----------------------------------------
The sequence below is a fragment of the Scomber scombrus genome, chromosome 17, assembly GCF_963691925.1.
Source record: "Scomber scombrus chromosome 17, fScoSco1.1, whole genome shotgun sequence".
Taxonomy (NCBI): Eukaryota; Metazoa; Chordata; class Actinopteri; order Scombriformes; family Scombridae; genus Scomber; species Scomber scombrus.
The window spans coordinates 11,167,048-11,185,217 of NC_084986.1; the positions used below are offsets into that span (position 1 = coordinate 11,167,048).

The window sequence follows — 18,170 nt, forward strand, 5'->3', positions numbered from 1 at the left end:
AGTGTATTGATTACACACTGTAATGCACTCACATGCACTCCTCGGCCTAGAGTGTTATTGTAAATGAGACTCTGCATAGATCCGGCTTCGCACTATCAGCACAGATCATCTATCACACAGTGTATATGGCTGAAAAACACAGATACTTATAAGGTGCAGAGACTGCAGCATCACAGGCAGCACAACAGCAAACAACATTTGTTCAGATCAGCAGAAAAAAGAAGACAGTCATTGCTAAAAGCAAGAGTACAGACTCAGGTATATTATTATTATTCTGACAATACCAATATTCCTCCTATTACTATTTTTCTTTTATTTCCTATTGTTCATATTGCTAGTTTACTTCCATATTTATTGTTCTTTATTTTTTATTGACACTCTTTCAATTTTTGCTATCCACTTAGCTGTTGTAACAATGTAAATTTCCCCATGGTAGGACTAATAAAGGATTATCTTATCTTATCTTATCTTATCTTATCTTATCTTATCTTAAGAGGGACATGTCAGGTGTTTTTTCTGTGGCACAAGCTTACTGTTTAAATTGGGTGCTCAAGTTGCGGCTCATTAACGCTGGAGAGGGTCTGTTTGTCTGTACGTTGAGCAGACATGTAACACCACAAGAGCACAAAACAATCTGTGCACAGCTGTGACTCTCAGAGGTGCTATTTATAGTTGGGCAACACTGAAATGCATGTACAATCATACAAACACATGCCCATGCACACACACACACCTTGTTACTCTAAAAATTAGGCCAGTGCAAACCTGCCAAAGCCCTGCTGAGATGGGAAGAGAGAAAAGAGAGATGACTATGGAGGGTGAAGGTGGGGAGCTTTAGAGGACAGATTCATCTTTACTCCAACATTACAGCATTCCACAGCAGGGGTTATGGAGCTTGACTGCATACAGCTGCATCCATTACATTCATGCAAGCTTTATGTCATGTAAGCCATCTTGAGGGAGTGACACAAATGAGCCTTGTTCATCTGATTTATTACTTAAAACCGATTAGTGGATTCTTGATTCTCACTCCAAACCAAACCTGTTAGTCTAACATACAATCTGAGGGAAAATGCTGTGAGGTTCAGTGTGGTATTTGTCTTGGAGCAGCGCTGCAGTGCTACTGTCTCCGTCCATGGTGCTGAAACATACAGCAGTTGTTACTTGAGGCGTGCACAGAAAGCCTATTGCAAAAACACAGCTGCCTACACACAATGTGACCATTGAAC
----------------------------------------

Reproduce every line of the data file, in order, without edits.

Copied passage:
The sequence below is a fragment of the Scomber scombrus genome, chromosome 17, assembly GCF_963691925.1.
Source record: "Scomber scombrus chromosome 17, fScoSco1.1, whole genome shotgun sequence".
Taxonomy (NCBI): Eukaryota; Metazoa; Chordata; class Actinopteri; order Scombriformes; family Scombridae; genus Scomber; species Scomber scombrus.
The window spans coordinates 11,167,048-11,185,217 of NC_084986.1; the positions used below are offsets into that span (position 1 = coordinate 11,167,048).

The window sequence follows — 18,170 nt, forward strand, 5'->3', positions numbered from 1 at the left end:
AGTGTATTGATTACACACTGTAATGCACTCACATGCACTCCTCGGCCTAGAGTGTTATTGTAAATGAGACTCTGCATAGATCCGGCTTCGCACTATCAGCACAGATCATCTATCACACAGTGTATATGGCTGAAAAACACAGATACTTATAAGGTGCAGAGACTGCAGCATCACAGGCAGCACAACAGCAAACAACATTTGTTCAGATCAGCAGAAAAAAGAAGACAGTCATTGCTAAAAGCAAGAGTACAGACTCAGGTATATTATTATTATTCTGACAATACCAATATTCCTCCTATTACTATTTTTCTTTTATTTCCTATTGTTCATATTGCTAGTTTACTTCCATATTTATTGTTCTTTATTTTTTATTGACACTCTTTCAATTTTTGCTATCCACTTAGCTGTTGTAACAATGTAAATTTCCCCATGGTAGGACTAATAAAGGATTATCTTATCTTATCTTATCTTATCTTATCTTATCTTATCTTAAGAGGGACATGTCAGGTGTTTTTTCTGTGGCACAAGCTTACTGTTTAAATTGGGTGCTCAAGTTGCGGCTCATTAACGCTGGAGAGGGTCTGTTTGTCTGTACGTTGAGCAGACATGTAACACCACAAGAGCACAAAACAATCTGTGCACAGCTGTGACTCTCAGAGGTGCTATTTATAGTTGGGCAACACTGAAATGCATGTACAATCATACAAACACATGCCCATGCACACACACACACCTTGTTACTCTAAAAATTAGGCCAGTGCAAACCTGCCAAAGCCCTGCTGAGATGGGAAGAGAGAAAAGAGAGATGACTATGGAGGGTGAAGGTGGGGAGCTTTAGAGGACAGATTCATCTTTACTCCAACATTACAGCATTCCACAGCAGGGGTTATGGAGCTTGACTGCATACAGCTGCATCCATTACATTCATGCAAGCTTTATGTCATGTAAGCCATCTTGAGGGAGTGACACAAATGAGCCTTGTTCATCTGATTTATTACTTAAAACCGATTAGTGGATTCTTGATTCTCACTCCAAACCAAACCTGTTAGTCTAACATACAATCTGAGGGAAAATGCTGTGAGGTTCAGTGTGGTATTTGTCTTGGAGCAGCGCTGCAGTGCTACTGTCTCCGTCCATGGTGCTGAAACATACAGCAGTTGTTACTTGAGGCGTGCACAGAAAGCCTATTGCAAAAACACAGCTGCCTACACACAATGTGACCATTGAAC